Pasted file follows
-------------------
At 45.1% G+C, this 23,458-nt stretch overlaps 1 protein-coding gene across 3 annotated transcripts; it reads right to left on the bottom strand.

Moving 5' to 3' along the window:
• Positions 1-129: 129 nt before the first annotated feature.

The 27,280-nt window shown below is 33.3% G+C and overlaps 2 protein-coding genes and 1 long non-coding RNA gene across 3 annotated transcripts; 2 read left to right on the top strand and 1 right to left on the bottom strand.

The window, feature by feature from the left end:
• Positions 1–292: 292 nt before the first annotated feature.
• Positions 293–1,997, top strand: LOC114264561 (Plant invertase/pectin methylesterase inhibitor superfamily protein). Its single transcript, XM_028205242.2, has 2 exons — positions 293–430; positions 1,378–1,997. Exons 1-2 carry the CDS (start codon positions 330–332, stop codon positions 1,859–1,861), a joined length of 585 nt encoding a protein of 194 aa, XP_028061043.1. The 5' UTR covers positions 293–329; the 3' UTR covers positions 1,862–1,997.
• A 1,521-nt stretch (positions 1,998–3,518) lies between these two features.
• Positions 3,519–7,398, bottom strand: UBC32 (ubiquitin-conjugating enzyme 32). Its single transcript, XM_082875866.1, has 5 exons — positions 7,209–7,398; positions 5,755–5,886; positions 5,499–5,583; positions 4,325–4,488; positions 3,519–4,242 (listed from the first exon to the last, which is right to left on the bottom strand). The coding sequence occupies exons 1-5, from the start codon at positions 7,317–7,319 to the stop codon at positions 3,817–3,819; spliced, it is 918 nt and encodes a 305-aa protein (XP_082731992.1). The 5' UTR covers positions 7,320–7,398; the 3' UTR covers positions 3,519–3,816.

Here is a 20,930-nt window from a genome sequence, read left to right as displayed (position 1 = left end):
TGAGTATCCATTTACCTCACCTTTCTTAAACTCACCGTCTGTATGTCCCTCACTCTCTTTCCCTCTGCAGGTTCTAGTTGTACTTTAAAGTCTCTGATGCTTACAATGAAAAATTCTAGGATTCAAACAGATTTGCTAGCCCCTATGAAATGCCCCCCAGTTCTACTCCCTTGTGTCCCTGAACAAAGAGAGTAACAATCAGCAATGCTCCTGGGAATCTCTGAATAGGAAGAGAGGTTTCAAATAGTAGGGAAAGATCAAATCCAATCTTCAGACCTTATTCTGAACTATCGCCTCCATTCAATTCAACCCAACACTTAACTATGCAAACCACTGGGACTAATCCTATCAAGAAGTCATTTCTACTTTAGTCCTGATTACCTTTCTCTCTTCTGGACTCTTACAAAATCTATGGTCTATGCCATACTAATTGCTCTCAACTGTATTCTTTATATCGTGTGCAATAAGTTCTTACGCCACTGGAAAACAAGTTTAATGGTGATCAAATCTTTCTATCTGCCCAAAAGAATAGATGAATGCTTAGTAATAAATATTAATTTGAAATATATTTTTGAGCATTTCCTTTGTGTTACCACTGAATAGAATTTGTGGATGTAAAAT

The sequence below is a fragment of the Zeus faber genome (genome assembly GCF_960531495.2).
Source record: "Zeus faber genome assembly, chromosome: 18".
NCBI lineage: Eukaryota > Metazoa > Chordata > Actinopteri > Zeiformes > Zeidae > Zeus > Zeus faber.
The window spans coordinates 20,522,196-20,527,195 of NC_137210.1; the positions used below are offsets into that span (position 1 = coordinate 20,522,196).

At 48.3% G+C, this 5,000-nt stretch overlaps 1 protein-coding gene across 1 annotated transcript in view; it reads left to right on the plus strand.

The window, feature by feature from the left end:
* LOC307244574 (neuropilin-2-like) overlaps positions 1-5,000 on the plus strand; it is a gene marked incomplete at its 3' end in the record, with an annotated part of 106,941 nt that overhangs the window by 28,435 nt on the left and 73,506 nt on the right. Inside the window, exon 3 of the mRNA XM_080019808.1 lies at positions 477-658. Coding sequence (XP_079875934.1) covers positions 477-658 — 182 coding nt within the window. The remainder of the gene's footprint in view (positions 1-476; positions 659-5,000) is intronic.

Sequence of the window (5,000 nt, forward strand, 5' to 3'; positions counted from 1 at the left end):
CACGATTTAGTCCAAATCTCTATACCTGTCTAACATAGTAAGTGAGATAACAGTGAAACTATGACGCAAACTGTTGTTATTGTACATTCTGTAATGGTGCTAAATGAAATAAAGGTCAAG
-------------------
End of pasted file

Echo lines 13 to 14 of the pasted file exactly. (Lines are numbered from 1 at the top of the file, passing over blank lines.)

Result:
Source record: "Zeus faber genome assembly, chromosome: 18".
NCBI lineage: Eukaryota > Metazoa > Chordata > Actinopteri > Zeiformes > Zeidae > Zeus > Zeus faber.